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Coronavirus seems to have turned everything upside down. Having lived in Singapore and self-isolated with a Toddler in 2003 when SARS was around, in January 2020 when I heard about the new virus in China I began to feel extremely uneasy…
But even, after living in Singapore for 15 years and appreciating the way they took temperature screenings etc., so seriously, it still is difficult to comprehend how suddenly we have come to be in a lock-down in the UK, there’s no testing unless you’re hospitalised and after Singapore it really doesn’t feel enough.
To be honest, the last few weeks I haven’t been sleeping well, feeling that social media sensationalises the news and yet I have to keep reading and staying up to date with what is sadly going on around the world. I feel compelled to be glued to my phone. I guess this is a symptom of anxiety?
I was reminded this evening that ‘Don’t Worry, Spratly!’ might be useful for children who will struggle with making sense of our current situation. It’s hard enough for adults to comprehend.
Maybe making a worry fish can be helpful to cope with those feelings and be used as a calming strategy? In times of stress, it’s so lovely to embrace the arts. It gives us time to process and just ‘be’ in that present time.
Will we all come out, the other side, the same people? I’m hoping that with communities pulling together, young supporting old, etc., we will be able to focus on the most important things in life; good health, important friendships and relationships, really appreciating and protecting nature, trust and love. But for now, just breathe… and make a worry fish.
Stay safe. H x
The journey of Spratly so far has been so much more than just writing, illustrating, publishing or marketing a picture book.
I have learnt so much along the way, both about myself and others. Children have told me their fears, anxieties but also what gives them joy and hope. Teachers often tell me that Spratly resonates well with their classes and have shared displays and how they have used Spratly in class.
My main objective and focus for the book was to primarily support emotional intelligence and validate children’s feelings. However, I feel truly blessed and very proud that Spratly has helped other children in need in Sri Lanka.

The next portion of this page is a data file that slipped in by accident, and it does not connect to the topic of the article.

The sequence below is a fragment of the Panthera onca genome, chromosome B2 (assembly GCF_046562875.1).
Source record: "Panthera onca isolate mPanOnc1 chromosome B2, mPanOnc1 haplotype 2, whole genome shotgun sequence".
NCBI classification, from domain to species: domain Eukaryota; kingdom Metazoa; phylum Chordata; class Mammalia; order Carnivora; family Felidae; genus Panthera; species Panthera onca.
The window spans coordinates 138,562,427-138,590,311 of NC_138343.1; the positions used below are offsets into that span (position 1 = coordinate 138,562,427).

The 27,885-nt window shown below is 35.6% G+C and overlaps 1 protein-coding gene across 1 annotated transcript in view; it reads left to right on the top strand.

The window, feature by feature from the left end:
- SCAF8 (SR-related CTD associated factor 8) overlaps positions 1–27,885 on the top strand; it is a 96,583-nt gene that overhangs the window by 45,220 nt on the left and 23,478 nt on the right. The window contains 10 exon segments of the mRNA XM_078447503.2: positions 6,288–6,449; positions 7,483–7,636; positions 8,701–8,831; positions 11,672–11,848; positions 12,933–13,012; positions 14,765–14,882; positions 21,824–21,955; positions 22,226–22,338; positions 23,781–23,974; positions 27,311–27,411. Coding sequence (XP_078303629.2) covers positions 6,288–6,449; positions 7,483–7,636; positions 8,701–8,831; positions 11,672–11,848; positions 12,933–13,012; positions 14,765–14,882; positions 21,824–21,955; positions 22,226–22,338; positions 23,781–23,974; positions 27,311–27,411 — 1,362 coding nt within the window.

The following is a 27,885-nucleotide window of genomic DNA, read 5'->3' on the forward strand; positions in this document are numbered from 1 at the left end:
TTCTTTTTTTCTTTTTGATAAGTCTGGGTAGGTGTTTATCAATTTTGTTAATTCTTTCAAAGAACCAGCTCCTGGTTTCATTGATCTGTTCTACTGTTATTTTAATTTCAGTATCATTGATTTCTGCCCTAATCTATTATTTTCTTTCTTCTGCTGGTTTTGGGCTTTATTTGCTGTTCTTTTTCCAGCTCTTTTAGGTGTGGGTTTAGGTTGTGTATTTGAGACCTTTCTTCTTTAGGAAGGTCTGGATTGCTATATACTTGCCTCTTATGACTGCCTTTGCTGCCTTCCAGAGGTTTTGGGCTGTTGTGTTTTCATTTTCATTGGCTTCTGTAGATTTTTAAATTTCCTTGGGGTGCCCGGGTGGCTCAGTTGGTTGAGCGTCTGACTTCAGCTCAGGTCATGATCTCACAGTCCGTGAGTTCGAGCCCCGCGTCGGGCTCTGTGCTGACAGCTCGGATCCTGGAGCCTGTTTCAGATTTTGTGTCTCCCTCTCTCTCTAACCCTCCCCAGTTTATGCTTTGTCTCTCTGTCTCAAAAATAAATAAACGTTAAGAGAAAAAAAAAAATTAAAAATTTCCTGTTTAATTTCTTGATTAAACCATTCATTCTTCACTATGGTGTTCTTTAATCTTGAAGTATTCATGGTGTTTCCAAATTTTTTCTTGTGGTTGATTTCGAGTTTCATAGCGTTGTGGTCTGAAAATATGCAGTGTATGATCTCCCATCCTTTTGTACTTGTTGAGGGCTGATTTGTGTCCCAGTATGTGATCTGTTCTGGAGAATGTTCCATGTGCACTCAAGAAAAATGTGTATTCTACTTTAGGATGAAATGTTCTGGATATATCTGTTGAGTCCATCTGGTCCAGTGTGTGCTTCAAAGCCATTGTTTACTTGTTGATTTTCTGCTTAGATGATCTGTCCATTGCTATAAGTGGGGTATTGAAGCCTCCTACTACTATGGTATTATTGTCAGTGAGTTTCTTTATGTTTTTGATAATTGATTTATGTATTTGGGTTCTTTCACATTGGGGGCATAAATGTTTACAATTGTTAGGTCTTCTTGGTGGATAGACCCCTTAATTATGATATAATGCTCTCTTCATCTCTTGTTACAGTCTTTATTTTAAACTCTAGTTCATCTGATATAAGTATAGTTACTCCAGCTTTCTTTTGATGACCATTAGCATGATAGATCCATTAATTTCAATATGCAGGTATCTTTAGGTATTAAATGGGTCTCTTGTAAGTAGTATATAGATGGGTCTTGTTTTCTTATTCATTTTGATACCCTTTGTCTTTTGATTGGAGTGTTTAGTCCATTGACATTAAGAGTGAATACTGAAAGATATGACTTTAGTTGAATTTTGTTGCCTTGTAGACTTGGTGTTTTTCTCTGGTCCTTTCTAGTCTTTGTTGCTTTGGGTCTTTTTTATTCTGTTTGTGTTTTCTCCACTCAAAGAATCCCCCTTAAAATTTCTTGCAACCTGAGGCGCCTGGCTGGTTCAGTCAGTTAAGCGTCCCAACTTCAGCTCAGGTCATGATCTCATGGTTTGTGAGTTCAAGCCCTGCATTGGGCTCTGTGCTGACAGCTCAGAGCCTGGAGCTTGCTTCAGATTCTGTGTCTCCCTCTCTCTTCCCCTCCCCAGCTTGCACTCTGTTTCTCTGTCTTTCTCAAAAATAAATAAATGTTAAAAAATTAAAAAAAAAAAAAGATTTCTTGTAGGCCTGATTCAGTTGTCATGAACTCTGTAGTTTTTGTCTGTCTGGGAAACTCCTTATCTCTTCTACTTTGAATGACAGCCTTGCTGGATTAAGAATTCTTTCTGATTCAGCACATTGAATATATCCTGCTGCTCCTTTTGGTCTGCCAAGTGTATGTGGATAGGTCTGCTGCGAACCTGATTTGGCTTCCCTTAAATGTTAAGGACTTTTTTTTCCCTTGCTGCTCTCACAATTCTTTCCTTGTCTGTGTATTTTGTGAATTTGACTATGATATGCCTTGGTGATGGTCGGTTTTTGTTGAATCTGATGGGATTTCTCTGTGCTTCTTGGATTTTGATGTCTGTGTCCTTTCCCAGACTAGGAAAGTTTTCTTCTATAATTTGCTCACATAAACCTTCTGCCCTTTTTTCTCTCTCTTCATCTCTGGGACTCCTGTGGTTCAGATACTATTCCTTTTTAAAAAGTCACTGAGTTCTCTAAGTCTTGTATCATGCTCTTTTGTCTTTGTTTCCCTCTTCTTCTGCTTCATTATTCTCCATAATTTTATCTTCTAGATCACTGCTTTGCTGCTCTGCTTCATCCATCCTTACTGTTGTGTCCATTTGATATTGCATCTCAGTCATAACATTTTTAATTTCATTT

Through Captain Elmo and his wonderful CandleAid project, Spratly has supported more than 20 impoverished children learning to swim and most recently a Spratly library has been opened in a remote village in Sri Lanka. These children don’t know who I am and most certainly don’t need to but it is a great joy that they too can benefit from looking and learning from a book. Heartfelt thanks to everyone who has purchased a copy of Spratly as your actions have contributed to a library being created.
Your library will have made a difference to everyone in the village of Galwaduwagama.
Thank you for your continued support, it means such a lot to me.
To find out how you can help further, please visit www.candleaid.org
Well, it’s been an exciting few weeks for Spratly…
Book readings galore, starting with AFCC (Asian Festival for Children’s content) and thanks to Denise Tan from Closetful of Books I went speed-dating meeting lots of local librarians.
In the last few weeks I have read and held Art workshops with Swallows and Amazons Kindergarten in Singapore and Marlborough College, Pre-prep in Malaysia.
It’s certainly has been a busy few weeks making worry fish weaving frames and preparing materials. Sales are brisk and this is the ideal time for Spratly as people are preparing to move.
This week I received a lovely thank you letter from Kensington Palace, even Prince George can now enjoy Don’t Worry, Spratly! as he moves from Nursery to big school.
I was also thrilled to find out that Spratly has made it onto the Little Red Dot awards.
This is just as well as I’m just about to have another 1,500 books delivered on Monday!